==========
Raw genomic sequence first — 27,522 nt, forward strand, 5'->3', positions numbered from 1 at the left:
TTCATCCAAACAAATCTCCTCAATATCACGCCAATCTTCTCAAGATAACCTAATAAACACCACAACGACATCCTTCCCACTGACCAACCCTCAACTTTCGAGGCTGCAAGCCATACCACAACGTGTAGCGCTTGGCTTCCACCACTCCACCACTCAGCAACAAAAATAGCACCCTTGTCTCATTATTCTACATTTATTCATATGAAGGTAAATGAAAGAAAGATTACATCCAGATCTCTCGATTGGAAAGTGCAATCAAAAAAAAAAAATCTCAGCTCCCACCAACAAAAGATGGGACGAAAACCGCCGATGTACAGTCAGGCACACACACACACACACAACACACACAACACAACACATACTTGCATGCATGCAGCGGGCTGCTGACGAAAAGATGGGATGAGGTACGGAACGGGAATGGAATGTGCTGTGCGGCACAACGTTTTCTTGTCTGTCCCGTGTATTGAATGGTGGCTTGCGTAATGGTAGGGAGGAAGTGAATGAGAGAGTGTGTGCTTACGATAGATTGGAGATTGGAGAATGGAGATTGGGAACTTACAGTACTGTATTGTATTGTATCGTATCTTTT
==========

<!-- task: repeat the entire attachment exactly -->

Raw genomic sequence first — 27,522 nt, forward strand, 5'->3', positions numbered from 1 at the left:
TTCATCCAAACAAATCTCCTCAATATCACGCCAATCTTCTCAAGATAACCTAATAAACACCACAACGACATCCTTCCCACTGACCAACCCTCAACTTTCGAGGCTGCAAGCCATACCACAACGTGTAGCGCTTGGCTTCCACCACTCCACCACTCAGCAACAAAAATAGCACCCTTGTCTCATTATTCTACATTTATTCATATGAAGGTAAATGAAAGAAAGATTACATCCAGATCTCTCGATTGGAAAGTGCAATCAAAAAAAAAAAATCTCAGCTCCCACCAACAAAAGATGGGACGAAAACCGCCGATGTACAGTCAGGCACACACACACACACACAACACACACAACACAACACATACTTGCATGCATGCAGCGGGCTGCTGACGAAAAGATGGGATGAGGTACGGAACGGGAATGGAATGTGCTGTGCGGCACAACGTTTTCTTGTCTGTCCCGTGTATTGAATGGTGGCTTGCGTAATGGTAGGGAGGAAGTGAATGAGAGAGTGTGTGCTTACGATAGATTGGAGATTGGAGAATGGAGATTGGGAACTTACAGTACTGTATTGTATTGTATCGTATCTTTT